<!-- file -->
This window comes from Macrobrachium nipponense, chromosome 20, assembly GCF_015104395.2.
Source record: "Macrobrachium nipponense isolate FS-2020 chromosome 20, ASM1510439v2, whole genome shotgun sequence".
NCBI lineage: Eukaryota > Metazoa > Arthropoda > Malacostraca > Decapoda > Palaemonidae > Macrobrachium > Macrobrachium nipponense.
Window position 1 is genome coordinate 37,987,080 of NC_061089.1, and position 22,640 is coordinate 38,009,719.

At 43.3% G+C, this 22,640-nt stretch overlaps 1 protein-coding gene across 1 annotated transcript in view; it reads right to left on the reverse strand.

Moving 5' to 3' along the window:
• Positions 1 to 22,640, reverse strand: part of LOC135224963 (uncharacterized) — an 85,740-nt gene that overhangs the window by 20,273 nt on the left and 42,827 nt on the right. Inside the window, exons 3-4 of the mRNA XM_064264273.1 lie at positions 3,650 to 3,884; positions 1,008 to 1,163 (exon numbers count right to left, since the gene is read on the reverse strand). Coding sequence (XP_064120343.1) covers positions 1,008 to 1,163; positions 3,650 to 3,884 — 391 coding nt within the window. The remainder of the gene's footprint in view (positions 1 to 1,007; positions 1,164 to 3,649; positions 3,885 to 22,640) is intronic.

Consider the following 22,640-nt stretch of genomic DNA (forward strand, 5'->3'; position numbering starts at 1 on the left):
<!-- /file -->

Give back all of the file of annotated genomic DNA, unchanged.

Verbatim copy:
This window comes from Macrobrachium nipponense, chromosome 20, assembly GCF_015104395.2.
Source record: "Macrobrachium nipponense isolate FS-2020 chromosome 20, ASM1510439v2, whole genome shotgun sequence".
NCBI lineage: Eukaryota > Metazoa > Arthropoda > Malacostraca > Decapoda > Palaemonidae > Macrobrachium > Macrobrachium nipponense.
Window position 1 is genome coordinate 37,987,080 of NC_061089.1, and position 22,640 is coordinate 38,009,719.

At 43.3% G+C, this 22,640-nt stretch overlaps 1 protein-coding gene across 1 annotated transcript in view; it reads right to left on the reverse strand.

Moving 5' to 3' along the window:
• Positions 1 to 22,640, reverse strand: part of LOC135224963 (uncharacterized) — an 85,740-nt gene that overhangs the window by 20,273 nt on the left and 42,827 nt on the right. Inside the window, exons 3-4 of the mRNA XM_064264273.1 lie at positions 3,650 to 3,884; positions 1,008 to 1,163 (exon numbers count right to left, since the gene is read on the reverse strand). Coding sequence (XP_064120343.1) covers positions 1,008 to 1,163; positions 3,650 to 3,884 — 391 coding nt within the window. The remainder of the gene's footprint in view (positions 1 to 1,007; positions 1,164 to 3,649; positions 3,885 to 22,640) is intronic.

Consider the following 22,640-nt stretch of genomic DNA (forward strand, 5'->3'; position numbering starts at 1 on the left):